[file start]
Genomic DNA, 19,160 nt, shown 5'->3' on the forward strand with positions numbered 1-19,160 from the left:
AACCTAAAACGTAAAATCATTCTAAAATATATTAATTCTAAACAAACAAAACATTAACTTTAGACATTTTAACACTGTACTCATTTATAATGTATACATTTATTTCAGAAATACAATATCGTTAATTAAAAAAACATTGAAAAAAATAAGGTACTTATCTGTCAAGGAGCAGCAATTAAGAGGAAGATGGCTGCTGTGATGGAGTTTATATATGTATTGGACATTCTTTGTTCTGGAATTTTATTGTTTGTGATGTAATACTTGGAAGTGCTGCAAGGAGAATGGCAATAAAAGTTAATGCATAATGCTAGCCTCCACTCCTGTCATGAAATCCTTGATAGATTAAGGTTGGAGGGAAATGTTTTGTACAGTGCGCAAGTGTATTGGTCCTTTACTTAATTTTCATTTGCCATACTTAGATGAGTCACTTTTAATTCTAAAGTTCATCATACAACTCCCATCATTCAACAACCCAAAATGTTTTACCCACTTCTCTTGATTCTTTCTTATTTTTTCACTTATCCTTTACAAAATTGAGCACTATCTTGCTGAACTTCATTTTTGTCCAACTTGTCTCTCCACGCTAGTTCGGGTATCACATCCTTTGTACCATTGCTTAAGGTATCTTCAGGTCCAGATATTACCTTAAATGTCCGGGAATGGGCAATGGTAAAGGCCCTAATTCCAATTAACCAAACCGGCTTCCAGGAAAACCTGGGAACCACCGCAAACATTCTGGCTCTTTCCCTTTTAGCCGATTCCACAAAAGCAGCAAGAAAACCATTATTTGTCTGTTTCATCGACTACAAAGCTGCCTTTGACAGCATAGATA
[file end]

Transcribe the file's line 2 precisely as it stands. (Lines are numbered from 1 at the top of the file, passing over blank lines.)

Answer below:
AACCTAAAACGTAAAATCATTCTAAAATATATTAATTCTAAACAAACAAAACATTAACTTTAGACATTTTAACACTGTACTCATTTATAATGTATACATTTATTTCAGAAATACAATATCGTTAATTAAAAAAACATTGAAAAAAATAAGGTACTTATCTGTCAAGGAGCAGCAATTAAGAGGAAGATGGCTGCTGTGATGGAGTTTATATATGTATTGGACATTCTTTGTTCTGGAATTTTATTGTTTGTGATGTAATACTTGGAAGTGCTGCAAGGAGAATGGCAATAAAAGTTAATGCATAATGCTAGCCTCCACTCCTGTCATGAAATCCTTGATAGATTAAGGTTGGAGGGAAATGTTTTGTACAGTGCGCAAGTGTATTGGTCCTTTACTTAATTTTCATTTGCCATACTTAGATGAGTCACTTTTAATTCTAAAGTTCATCATACAACTCCCATCATTCAACAACCCAAAATGTTTTACCCACTTCTCTTGATTCTTTCTTATTTTTTCACTTATCCTTTACAAAATTGAGCACTATCTTGCTGAACTTCATTTTTGTCCAACTTGTCTCTCCACGCTAGTTCGGGTATCACATCCTTTGTACCATTGCTTAAGGTATCTTCAGGTCCAGATATTACCTTAAATGTCCGGGAATGGGCAATGGTAAAGGCCCTAATTCCAATTAACCAAACCGGCTTCCAGGAAAACCTGGGAACCACCGCAAACATTCTGGCTCTTTCCCTTTTAGCCGATTCCACAAAAGCAGCAAGAAAACCATTATTTGTCTGTTTCATCGACTACAAAGCTGCCTTTGACAGCATAGATA